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  1. Punishment, Religion, and the Shrinking Welfare State for the Very Poor in the United States, 1970–2010

    Punishment, Religion, and the Shrinking Welfare State for the Very Poor in the United States, 1970–2010
  2. Support for Beauty-Status Exchange Remains Illusory

    American Sociological Review, Volume 82, Issue 5, Page 1100-1110, October 2017.
  3. Love Wins?

    Contexts, Volume 16, Issue 1, Page 30-35, Winter 2016.
  4. Commuter Spouses and the Changing American Family

    the rise of commuter marriage reflects decades of social change in women’s workplace participation, american individualism, technological saturation, bureaucratic hurdles, and the symbolic significance of marriage itself.

  5. Ideology and Threat Assessment: Law Enforcement Evaluation of Muslim and Right-Wing Extremism

    Does ideology affect assessment of the threat of violent extremism? A survey of law enforcement agencies in the United States in 2014 offers a comparison suggesting a small but statistically significant effect: Political attitudes were correlated with assessment of threats posed by Muslim extremists, and threat assessment was not correlated with the number of Muslim Americans who had engaged in violent extremism within the agency’s jurisdiction.
  6. Moving a Mountain: The Extraordinary Trajectory of Same-Sex Marriage Approval in the United States

    Most public opinion attitudes in the United States are reasonably stable over time. Using data from the General Social Survey and the American National Election Studies, I quantify typical change rates across all attitudes. I quantify the extent to which change in same-sex marriage approval (and liberalization in attitudes toward gay rights in general) are among a small set of rapid changing outliers in surveyed public opinions. No measured public opinion attitude in the United States has changed more and more quickly than same-sex marriage.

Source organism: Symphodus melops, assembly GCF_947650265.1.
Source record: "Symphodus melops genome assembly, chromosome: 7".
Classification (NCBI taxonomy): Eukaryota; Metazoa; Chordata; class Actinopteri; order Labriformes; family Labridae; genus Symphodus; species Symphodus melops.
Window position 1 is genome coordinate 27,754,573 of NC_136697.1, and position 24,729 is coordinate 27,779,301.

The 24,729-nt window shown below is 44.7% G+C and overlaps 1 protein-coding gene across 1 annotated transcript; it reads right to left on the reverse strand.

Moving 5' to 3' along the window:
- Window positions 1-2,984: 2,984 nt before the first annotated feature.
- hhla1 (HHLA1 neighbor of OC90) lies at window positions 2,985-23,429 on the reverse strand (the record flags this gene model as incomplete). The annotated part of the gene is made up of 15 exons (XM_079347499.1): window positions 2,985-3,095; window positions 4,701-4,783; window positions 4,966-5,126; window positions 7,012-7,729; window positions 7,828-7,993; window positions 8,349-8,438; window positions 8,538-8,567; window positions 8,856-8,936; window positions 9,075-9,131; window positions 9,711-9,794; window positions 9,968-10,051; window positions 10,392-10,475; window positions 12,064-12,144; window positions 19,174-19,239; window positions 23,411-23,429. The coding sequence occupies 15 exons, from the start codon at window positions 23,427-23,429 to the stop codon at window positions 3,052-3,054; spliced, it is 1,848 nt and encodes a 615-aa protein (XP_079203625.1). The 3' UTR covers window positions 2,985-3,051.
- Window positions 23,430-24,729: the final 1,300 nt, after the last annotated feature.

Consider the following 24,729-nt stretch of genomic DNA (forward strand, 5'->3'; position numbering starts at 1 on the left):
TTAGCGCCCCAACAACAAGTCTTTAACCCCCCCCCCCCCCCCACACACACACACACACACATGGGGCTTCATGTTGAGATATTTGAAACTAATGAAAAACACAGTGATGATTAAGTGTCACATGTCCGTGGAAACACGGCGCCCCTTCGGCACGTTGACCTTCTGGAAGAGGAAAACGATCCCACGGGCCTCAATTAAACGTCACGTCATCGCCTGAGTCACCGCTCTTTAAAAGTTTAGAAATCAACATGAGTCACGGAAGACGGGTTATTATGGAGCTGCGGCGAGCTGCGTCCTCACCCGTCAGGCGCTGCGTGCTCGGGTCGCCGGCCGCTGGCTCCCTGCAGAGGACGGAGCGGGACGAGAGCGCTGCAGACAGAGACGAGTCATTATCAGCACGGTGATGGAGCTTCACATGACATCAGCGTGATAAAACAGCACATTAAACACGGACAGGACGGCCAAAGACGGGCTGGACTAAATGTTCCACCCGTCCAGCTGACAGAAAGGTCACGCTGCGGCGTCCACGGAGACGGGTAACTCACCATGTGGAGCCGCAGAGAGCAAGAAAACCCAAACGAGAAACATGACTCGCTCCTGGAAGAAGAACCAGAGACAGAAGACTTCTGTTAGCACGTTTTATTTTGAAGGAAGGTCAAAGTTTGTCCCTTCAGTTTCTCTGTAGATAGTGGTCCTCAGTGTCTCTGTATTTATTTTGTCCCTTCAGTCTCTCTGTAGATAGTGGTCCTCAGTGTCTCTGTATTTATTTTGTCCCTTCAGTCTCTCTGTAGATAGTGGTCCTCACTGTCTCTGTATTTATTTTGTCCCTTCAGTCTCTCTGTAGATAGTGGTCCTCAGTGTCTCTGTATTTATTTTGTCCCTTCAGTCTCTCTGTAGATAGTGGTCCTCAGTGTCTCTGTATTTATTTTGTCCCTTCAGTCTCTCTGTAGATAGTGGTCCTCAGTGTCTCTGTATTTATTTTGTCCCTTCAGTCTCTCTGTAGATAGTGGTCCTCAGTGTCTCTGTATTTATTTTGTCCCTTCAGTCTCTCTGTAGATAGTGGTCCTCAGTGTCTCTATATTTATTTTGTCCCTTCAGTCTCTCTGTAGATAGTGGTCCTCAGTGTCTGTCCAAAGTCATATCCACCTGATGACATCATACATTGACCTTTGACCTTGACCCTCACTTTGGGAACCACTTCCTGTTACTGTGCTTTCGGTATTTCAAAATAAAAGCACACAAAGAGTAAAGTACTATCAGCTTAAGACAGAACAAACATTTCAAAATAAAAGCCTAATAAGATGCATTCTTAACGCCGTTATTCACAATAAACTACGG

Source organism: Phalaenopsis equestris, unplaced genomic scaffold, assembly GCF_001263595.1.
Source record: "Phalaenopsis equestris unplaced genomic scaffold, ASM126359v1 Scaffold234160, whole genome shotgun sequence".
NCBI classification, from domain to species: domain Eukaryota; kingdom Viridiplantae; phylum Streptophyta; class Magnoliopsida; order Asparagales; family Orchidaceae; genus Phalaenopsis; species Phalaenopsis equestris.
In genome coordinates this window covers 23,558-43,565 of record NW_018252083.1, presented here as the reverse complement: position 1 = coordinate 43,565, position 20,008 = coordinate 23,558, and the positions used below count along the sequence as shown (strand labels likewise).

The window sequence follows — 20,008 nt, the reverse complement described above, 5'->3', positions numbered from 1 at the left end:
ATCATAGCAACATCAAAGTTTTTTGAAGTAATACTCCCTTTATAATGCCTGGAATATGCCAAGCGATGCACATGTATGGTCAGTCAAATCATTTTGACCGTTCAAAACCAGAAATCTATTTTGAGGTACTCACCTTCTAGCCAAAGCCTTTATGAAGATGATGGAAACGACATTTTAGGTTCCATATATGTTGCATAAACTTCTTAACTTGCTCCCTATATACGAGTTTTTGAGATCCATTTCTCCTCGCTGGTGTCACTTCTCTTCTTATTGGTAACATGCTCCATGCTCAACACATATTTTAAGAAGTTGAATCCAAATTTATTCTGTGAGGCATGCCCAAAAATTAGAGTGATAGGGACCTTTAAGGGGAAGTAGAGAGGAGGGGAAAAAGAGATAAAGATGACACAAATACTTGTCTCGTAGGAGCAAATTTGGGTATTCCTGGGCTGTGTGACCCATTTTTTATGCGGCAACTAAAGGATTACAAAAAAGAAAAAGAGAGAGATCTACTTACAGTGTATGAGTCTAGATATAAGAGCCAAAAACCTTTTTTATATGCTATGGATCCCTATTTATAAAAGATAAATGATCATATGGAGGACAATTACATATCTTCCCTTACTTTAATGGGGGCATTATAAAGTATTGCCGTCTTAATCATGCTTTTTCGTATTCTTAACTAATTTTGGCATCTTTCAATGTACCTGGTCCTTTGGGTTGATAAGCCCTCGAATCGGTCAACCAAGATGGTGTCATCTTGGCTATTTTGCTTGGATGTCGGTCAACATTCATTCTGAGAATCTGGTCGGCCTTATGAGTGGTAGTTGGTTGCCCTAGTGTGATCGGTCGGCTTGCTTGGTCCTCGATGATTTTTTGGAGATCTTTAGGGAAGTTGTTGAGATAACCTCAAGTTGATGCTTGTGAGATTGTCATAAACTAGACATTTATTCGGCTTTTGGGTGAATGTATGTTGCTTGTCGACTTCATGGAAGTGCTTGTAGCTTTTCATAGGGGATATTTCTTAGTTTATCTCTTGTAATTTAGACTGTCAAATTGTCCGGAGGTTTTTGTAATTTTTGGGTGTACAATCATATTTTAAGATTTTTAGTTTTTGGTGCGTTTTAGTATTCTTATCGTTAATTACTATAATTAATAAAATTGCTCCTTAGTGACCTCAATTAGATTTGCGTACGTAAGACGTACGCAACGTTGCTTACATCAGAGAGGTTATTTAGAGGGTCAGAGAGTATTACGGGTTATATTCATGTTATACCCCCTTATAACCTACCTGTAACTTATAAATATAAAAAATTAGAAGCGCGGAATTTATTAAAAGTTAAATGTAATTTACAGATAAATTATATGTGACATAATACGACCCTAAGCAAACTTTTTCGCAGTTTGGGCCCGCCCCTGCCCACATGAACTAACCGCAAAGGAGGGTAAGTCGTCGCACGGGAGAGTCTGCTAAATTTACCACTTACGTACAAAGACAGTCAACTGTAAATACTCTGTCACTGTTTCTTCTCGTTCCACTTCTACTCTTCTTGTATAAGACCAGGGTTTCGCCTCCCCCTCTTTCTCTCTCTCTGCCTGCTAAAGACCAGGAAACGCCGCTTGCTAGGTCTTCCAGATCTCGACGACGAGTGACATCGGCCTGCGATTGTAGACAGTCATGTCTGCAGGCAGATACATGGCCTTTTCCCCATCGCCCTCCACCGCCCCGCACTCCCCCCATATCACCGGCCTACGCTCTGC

7. The Condensed Courtship Clock: How Elite Women Manage Self-development and Marriage Ideals

    As elite, heterosexual women delay marriage, complete higher education, and pursue high-status careers, are they able to de-center the other-oriented roles of wife and mother in their lives? Using in-depth interviews with 33 single, college-educated women, the authors examine how elite women balance expectations for self-development and family formation. Participants constructed a timeline with three phases: the self-development phase, the readiness moment, and the push to partner. Women’s initial focus on self-development ends with a shift toward feeling ready to search for a spouse.
  8. Big Data May Amplify Existing Police Surveillance Practices

    With access to more personal data than ever before, police have the power to solve crimes more quickly, but in practice, the influx of information tends to amplify existing practices, according to sociological research at the University of Texas at Austin.

  9. Contexts: Loving and Leaving

    Contexts
    Fall 2017 Vol. 16 No. 4

    Feature articles include "Virginia is for Lovers", "Marijuana’s Moral Entrepreneurs, Then and Now", "Commuter Spouses and the Changing American Family", "The Queer Work of Militarized Prides", "Accountability after Genocide", and "Race, Class, and the Framing of Drug Epidemics."

  10. Men as Dependents? Marriage and Changes in Health Insurance Coverage among Working-age Adults in the United States, 1988 to 2008

    Changes in marriage and employment patterns may have affected health insurance coverage rates differently for women and men. The author investigates changes in health insurance coverage between 1988 and 2008, focusing on employersponsored insurance (ESI) dependent and employee coverage. Using Oaxaca-Blinder decompositions and Current Population Survey data, the author finds that married men’s coverage as dependents increased from 1988 to 2008, but a smaller share of men were married in 2008. Coupled with declines in ESI employee coverage, changes in marriage increased men’s uninsurance rate.